They continue by arguing that we need to defund sanctuary cities, detain any immigrants caught at the border until they are sent home, and cooperate with local gang forces. Let's start with sanctuary cities: a generic search of the term defines it as such, "a sanctuary city is a city that limits its cooperation with the national  government effort to enforce immigration law. Leaders of sanctuary cities want to reduce the fear of deportation and possible family break-up among people who are in the country illegally so that such people will be more willing to report crimes, use health and social services, and enroll their children in school." Sanctuary cities first and foremost are not operating against the law. State sovereignty allows governors and local jurisdiction to define how they process illegal immigrants, which is something Trump wants to change. Sanctuary cities also recognize that most illegal immigrants are immediate family members of U.S. citizens. In 2014, "64 percent of more than one million immigrants admitted with legal residency were immediate relatives of American citizens or sponsored by family members. Just 15 percent entered on the basis of employment-based preferences." These people are not here to steal our jobs, they are here to be with their families. They are here in search of a safer life. 

Detaining immigrants caught at the border, rather than catch-and-release, is a policy that demonstrates Trump's lack of experience in government. This is a stupid solution to a far more complicated problem. People caught crossing the border are usually detained by immigration services; that does not eliminate the problem of why they are crossing. Anyone in fear for their life at the hands of their government has the right to seek asylum. American border patrol usually sends asylum seekers back to the Mexican government to be put on a waiting list, which they then refuse to do. So the problem itself still exists.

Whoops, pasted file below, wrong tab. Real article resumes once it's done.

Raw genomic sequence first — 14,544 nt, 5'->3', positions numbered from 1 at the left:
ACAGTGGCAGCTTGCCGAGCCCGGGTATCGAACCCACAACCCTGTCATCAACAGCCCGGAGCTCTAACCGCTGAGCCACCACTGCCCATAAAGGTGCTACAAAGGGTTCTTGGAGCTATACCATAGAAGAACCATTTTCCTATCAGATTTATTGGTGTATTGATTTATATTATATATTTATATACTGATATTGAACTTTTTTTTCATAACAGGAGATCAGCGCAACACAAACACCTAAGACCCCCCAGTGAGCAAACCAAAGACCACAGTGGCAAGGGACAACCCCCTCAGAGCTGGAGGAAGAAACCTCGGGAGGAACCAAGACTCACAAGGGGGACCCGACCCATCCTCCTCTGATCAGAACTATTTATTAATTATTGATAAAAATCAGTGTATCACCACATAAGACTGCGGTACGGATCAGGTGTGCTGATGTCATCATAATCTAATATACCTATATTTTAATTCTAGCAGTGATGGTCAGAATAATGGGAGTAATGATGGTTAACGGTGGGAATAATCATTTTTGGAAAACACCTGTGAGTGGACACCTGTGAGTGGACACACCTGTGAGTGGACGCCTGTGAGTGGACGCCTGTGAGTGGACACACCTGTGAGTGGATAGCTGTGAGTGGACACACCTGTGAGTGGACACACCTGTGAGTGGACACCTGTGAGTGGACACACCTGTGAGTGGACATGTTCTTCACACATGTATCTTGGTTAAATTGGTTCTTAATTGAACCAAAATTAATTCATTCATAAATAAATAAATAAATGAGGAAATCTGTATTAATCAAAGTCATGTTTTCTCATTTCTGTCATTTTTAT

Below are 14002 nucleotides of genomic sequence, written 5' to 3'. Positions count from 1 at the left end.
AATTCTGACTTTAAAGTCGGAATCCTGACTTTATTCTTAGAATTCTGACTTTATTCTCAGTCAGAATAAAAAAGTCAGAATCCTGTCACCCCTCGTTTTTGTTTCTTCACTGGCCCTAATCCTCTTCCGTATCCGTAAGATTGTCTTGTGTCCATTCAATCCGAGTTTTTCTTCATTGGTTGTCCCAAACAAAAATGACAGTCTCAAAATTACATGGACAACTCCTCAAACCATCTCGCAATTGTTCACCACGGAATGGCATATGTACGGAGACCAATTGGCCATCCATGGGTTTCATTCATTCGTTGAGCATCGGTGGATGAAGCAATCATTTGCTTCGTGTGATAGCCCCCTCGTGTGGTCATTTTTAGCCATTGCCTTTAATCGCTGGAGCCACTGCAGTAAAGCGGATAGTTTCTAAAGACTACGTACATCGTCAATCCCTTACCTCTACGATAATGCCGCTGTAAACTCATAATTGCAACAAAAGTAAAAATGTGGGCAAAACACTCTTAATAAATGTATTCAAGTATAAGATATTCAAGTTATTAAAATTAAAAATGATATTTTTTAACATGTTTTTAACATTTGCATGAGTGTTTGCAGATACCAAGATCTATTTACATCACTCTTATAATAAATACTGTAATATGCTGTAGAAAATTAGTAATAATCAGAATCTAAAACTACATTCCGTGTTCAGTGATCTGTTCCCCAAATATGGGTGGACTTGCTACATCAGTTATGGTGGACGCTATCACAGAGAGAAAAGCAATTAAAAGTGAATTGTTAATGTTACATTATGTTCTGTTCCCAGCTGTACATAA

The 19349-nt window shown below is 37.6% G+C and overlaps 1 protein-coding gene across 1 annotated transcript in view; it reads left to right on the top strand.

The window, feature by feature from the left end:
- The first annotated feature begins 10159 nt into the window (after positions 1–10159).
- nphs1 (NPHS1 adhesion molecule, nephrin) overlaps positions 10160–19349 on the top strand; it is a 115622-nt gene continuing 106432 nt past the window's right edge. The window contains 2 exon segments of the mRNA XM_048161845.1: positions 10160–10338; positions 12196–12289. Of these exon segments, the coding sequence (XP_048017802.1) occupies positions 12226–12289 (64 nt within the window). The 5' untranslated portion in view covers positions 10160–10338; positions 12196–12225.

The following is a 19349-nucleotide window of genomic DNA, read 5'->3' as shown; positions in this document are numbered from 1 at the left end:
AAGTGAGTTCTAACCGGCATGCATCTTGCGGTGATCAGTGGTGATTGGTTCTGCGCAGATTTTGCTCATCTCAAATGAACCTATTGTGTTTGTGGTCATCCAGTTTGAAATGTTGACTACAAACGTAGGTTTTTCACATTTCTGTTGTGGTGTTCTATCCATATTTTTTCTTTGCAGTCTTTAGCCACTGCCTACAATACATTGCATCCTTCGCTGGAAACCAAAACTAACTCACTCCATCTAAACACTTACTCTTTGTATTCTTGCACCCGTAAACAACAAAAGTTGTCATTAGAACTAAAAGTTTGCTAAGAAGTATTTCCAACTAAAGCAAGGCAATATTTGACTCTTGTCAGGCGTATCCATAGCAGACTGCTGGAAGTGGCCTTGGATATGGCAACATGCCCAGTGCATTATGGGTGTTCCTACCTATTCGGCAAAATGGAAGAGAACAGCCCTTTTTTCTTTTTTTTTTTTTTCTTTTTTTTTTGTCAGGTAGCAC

Cooperating with local gang forces implies that gangs will lead law enforcement to illegal immigrants, ergo that illegal immigrants are the source of our gang problems. In fact, gang roots can be traced back to poverty, not immigration. A recent article claims "the 2005 Heritage Foundation report recommended 'anti-gang strategies' that targeted 'root social processes as well as sanction criminal behavior.' In addition to reducing illegal immigration, particularly through better controls of foreign workers, the conservative think tank recommended strengthening neighborhoods and providing prevention and family programs domestically — and internationally, sharing information among law enforcement and supporting more robust economies." If anything, we need to be working more with international law enforcement to better understand what conditions cause gangs to flourish. In April, the ever-racist Attorney General Jeff Sessions claimed that MS-13 now has more than 10,000 members in over 40 states. It may be true that MS-13 has larger numbers, but the FBI had estimated their numbers to be between 6-10,000 for at least eight years before Sessions proclaimed this. So they may be growing in numbers, but the Justice Department has no proof. In short, these gang-related claims are another scare tactic meant to blame gang violence on immigration rather than poverty. It may be true that MS-13 began in El Salvador and spread to the U.S., but the fact is that it's local poverty that allowed it to flourish, not immigration. 

The last piece of Trump's immigration plan that I want to contend here is his call to end birthright citizenship. This is perhaps the most disgusting jab he takes at immigrant families. Any child born in the United States deserves to be a citizen, regardless of the status of their parents. They deserve every opportunity afforded to them as an American and anyone who argues otherwise is simply a bad person. Obviously, immigration is an issue that America must deal with, but we have always been a nation of immigrants and Trump's recent advocation of a plan that so severely limits opportunities for people to become citizens thereby limits our potential as a nation and disgraces our heritage. He claims this will "restore the sacred bond of trust between America and its citizens." What he implies is that only white, english-speaking Americans are entitled to that trust. This is a xenophobic and racist stance and it will do nothing to "enhance America's competitive edge in the 21st century." We are a nation of immigrants and should be proud to be so, and I urge any American, no matter their race, immigration status, or origin to call their local representatives and express their disapproval of this legislation. 

Greer Clem